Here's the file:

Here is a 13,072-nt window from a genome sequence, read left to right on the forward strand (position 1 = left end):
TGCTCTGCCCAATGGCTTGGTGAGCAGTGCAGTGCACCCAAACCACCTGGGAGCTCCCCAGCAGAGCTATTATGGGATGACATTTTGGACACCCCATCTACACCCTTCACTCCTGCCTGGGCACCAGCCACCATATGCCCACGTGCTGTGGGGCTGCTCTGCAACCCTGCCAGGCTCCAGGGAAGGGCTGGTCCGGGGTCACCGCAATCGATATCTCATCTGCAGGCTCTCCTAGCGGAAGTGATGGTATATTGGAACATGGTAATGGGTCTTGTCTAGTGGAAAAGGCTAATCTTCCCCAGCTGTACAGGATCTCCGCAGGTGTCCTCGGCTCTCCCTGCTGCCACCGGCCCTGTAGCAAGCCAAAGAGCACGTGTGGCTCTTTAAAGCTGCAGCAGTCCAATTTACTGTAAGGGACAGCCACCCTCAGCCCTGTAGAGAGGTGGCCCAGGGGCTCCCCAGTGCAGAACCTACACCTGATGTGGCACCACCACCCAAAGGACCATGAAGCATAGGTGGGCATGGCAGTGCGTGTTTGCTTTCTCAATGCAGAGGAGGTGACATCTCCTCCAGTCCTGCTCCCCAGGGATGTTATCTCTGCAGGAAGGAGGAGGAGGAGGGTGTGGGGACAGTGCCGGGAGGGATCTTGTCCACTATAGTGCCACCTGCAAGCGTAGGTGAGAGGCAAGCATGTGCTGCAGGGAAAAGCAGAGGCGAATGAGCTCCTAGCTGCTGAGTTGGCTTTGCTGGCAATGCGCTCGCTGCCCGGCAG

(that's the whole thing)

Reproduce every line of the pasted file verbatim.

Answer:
Here is a 13,072-nt window from a genome sequence, read left to right on the forward strand (position 1 = left end):
TGCTCTGCCCAATGGCTTGGTGAGCAGTGCAGTGCACCCAAACCACCTGGGAGCTCCCCAGCAGAGCTATTATGGGATGACATTTTGGACACCCCATCTACACCCTTCACTCCTGCCTGGGCACCAGCCACCATATGCCCACGTGCTGTGGGGCTGCTCTGCAACCCTGCCAGGCTCCAGGGAAGGGCTGGTCCGGGGTCACCGCAATCGATATCTCATCTGCAGGCTCTCCTAGCGGAAGTGATGGTATATTGGAACATGGTAATGGGTCTTGTCTAGTGGAAAAGGCTAATCTTCCCCAGCTGTACAGGATCTCCGCAGGTGTCCTCGGCTCTCCCTGCTGCCACCGGCCCTGTAGCAAGCCAAAGAGCACGTGTGGCTCTTTAAAGCTGCAGCAGTCCAATTTACTGTAAGGGACAGCCACCCTCAGCCCTGTAGAGAGGTGGCCCAGGGGCTCCCCAGTGCAGAACCTACACCTGATGTGGCACCACCACCCAAAGGACCATGAAGCATAGGTGGGCATGGCAGTGCGTGTTTGCTTTCTCAATGCAGAGGAGGTGACATCTCCTCCAGTCCTGCTCCCCAGGGATGTTATCTCTGCAGGAAGGAGGAGGAGGAGGGTGTGGGGACAGTGCCGGGAGGGATCTTGTCCACTATAGTGCCACCTGCAAGCGTAGGTGAGAGGCAAGCATGTGCTGCAGGGAAAAGCAGAGGCGAATGAGCTCCTAGCTGCTGAGTTGGCTTTGCTGGCAATGCGCTCGCTGCCCGGCAG